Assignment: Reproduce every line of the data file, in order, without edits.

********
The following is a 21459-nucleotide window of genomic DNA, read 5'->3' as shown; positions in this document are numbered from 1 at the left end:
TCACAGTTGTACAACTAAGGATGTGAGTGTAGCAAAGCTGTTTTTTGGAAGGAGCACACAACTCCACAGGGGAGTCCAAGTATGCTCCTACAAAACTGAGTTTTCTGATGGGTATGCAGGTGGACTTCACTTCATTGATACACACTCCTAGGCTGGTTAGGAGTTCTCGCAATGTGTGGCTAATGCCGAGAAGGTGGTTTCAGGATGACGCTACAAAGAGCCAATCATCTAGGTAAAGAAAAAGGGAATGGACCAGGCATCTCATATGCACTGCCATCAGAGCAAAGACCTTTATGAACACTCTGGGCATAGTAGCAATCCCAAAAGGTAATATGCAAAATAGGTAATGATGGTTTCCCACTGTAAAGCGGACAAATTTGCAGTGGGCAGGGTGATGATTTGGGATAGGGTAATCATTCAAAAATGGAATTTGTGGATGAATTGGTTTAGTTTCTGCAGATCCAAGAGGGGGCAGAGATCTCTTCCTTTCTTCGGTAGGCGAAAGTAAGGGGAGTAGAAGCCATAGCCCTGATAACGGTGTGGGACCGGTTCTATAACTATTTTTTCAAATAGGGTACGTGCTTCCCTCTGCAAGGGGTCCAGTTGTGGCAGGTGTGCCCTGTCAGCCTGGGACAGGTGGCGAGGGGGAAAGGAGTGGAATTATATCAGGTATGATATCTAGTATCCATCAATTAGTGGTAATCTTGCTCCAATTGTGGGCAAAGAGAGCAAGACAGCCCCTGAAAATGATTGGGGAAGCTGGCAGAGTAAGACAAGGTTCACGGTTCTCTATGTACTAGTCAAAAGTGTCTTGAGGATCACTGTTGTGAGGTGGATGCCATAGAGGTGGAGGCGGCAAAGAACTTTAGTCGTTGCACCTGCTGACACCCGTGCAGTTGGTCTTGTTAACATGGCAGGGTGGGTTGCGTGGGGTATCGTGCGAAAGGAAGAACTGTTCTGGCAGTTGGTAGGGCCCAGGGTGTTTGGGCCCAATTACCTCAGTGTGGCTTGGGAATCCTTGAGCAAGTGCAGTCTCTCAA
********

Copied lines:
The following is a 21459-nucleotide window of genomic DNA, read 5'->3' as shown; positions in this document are numbered from 1 at the left end:
TCACAGTTGTACAACTAAGGATGTGAGTGTAGCAAAGCTGTTTTTTGGAAGGAGCACACAACTCCACAGGGGAGTCCAAGTATGCTCCTACAAAACTGAGTTTTCTGATGGGTATGCAGGTGGACTTCACTTCATTGATACACACTCCTAGGCTGGTTAGGAGTTCTCGCAATGTGTGGCTAATGCCGAGAAGGTGGTTTCAGGATGACGCTACAAAGAGCCAATCATCTAGGTAAAGAAAAAGGGAATGGACCAGGCATCTCATATGCACTGCCATCAGAGCAAAGACCTTTATGAACACTCTGGGCATAGTAGCAATCCCAAAAGGTAATATGCAAAATAGGTAATGATGGTTTCCCACTGTAAAGCGGACAAATTTGCAGTGGGCAGGGTGATGATTTGGGATAGGGTAATCATTCAAAAATGGAATTTGTGGATGAATTGGTTTAGTTTCTGCAGATCCAAGAGGGGGCAGAGATCTCTTCCTTTCTTCGGTAGGCGAAAGTAAGGGGAGTAGAAGCCATAGCCCTGATAACGGTGTGGGACCGGTTCTATAACTATTTTTTCAAATAGGGTACGTGCTTCCCTCTGCAAGGGGTCCAGTTGTGGCAGGTGTGCCCTGTCAGCCTGGGACAGGTGGCGAGGGGGAAAGGAGTGGAATTATATCAGGTATGATATCTAGTATCCATCAATTAGTGGTAATCTTGCTCCAATTGTGGGCAAAGAGAGCAAGACAGCCCCTGAAAATGATTGGGGAAGCTGGCAGAGTAAGACAAGGTTCACGGTTCTCTATGTACTAGTCAAAAGTGTCTTGAGGATCACTGTTGTGAGGTGGATGCCATAGAGGTGGAGGCGGCAAAGAACTTTAGTCGTTGCACCTGCTGACACCCGTGCAGTTGGTCTTGTTAACATGGCAGGGTGGGTTGCGTGGGGTATCGTGCGAAAGGAAGAACTGTTCTGGCAGTTGGTAGGGCCCAGGGTGTTTGGGCCCAATTACCTCAGTGTGGCTTGGGAATCCTTGAGCAAGTGCAGTCTCTCAA